100  Years of Using Fear of Russians to Keep American Citizens in Line


My opinion—and I think I can sustain it with evidence–is that fear is the principal factor that has given rise to the United States’s world view since the early 20th century, and that fear still underlies much of what official America thinks and does both at home and—especially–abroad.

First a word about linguistcs. It’s neither fair nor correct to use the term “Americans” carelessly and all inclusively, as if the United States were made up of a homogenized, monolithic population. No, there are many flavors of Americans, each with its own political philosophy, from semi-literate, gun-toting  white supremacists and Nazis to dedicated radical leftists and, in the middle, a great grey mass of well-meaning, faith-driven folks who just believe what they’re told to believe. And that’s the problem—what they’re told to believe.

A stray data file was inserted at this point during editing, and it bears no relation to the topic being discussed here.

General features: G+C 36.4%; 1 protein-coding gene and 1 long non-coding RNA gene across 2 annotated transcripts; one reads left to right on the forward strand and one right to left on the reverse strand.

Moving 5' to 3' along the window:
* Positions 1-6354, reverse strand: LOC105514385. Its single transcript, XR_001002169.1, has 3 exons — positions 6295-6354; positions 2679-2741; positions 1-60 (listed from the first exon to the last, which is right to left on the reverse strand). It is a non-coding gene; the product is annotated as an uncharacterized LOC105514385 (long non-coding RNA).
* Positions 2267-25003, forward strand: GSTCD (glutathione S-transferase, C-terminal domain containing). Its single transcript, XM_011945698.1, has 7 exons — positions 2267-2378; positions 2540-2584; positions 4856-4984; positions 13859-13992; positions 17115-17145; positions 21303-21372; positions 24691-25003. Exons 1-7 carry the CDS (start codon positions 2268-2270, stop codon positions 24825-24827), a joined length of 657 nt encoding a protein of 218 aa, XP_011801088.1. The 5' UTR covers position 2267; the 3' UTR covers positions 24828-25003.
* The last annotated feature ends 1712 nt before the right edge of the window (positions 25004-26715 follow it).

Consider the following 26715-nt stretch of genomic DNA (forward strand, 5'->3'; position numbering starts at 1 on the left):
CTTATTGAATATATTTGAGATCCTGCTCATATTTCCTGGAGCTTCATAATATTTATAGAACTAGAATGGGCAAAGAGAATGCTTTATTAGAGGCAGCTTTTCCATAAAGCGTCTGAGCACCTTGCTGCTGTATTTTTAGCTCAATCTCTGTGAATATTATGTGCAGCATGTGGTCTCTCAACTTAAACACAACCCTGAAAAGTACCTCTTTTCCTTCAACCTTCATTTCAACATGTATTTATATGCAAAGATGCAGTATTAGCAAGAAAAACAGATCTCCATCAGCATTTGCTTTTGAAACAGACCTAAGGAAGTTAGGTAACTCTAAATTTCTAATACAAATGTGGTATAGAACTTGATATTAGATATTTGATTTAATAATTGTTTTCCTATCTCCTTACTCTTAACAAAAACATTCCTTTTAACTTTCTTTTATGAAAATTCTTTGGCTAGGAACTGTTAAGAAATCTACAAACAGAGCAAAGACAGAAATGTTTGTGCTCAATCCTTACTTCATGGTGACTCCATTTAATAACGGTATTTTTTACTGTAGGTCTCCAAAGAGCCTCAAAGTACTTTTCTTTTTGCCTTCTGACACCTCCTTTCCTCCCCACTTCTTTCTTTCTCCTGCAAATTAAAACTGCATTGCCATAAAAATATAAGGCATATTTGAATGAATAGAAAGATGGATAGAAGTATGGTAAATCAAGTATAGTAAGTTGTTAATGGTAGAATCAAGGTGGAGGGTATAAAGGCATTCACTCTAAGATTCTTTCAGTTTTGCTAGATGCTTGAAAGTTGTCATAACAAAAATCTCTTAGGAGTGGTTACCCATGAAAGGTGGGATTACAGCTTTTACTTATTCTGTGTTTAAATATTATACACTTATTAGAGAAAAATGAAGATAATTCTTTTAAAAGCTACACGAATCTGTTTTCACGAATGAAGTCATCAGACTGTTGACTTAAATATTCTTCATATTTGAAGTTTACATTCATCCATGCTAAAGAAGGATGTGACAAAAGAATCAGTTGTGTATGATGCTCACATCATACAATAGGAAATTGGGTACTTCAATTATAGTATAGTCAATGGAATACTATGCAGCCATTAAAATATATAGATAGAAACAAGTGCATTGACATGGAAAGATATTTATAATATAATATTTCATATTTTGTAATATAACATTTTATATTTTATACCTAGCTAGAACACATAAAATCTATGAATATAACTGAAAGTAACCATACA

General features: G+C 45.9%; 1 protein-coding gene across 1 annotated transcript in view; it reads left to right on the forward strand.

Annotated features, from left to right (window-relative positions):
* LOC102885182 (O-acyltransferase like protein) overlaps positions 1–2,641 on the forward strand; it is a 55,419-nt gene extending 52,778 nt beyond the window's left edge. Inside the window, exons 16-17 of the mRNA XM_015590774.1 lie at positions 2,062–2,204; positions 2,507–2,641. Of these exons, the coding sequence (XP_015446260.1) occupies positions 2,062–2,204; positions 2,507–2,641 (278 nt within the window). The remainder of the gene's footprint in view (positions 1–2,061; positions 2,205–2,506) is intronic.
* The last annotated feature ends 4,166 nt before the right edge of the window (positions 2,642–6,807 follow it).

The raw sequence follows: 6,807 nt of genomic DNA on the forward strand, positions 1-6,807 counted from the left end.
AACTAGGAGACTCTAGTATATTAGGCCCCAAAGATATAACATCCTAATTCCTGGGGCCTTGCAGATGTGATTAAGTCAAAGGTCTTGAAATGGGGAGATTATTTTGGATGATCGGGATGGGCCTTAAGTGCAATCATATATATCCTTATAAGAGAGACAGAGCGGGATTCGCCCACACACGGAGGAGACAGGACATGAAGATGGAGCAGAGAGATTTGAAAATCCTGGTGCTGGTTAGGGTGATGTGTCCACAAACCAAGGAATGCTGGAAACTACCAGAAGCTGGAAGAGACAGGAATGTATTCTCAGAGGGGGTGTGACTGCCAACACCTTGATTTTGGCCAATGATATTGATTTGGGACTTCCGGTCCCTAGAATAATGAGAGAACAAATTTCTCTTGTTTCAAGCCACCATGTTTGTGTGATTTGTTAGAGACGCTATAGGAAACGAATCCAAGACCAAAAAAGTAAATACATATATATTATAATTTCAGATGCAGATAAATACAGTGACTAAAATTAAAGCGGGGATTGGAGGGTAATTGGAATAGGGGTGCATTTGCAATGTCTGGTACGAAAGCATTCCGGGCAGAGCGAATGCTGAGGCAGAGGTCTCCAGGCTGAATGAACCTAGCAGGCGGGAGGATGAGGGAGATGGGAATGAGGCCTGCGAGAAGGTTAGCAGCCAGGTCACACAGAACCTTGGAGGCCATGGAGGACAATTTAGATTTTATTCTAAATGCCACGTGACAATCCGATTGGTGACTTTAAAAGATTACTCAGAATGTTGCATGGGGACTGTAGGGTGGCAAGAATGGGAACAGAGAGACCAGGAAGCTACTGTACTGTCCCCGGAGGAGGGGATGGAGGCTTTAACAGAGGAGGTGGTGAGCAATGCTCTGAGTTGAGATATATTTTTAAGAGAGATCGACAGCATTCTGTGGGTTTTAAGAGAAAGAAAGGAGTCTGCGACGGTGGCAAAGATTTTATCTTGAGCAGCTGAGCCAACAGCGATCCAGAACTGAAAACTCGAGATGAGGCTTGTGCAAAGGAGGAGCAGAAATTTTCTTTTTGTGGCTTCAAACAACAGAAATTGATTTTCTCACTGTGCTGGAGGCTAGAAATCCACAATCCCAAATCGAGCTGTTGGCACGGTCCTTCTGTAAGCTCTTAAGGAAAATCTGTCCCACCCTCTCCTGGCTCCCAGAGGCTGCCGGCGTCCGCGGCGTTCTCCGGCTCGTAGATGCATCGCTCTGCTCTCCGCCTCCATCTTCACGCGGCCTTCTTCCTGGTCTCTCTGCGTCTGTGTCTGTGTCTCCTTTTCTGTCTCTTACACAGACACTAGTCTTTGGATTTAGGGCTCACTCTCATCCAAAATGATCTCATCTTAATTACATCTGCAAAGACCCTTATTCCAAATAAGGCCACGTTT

It’s a Pyramid

At the top of this tutti-frutti pyramid are the Americans in Charge (AiC): big businessmen (including a surprising number of psychotic billionaires with extravagant political agendas), a truculent, predatory military-industrial complex bent on world domination (euphemistically, in their own words, “full spectrum dominance”) and a political class the likes of which we have never seen before in terms of cynicism, opportunism and utter lack of human values. At the top of the pyramid reigns a louche, narcissistic and infantiloid maniac, the paradigm of ignorance and arrogance in a world endowed today with a surfeit of maniacs.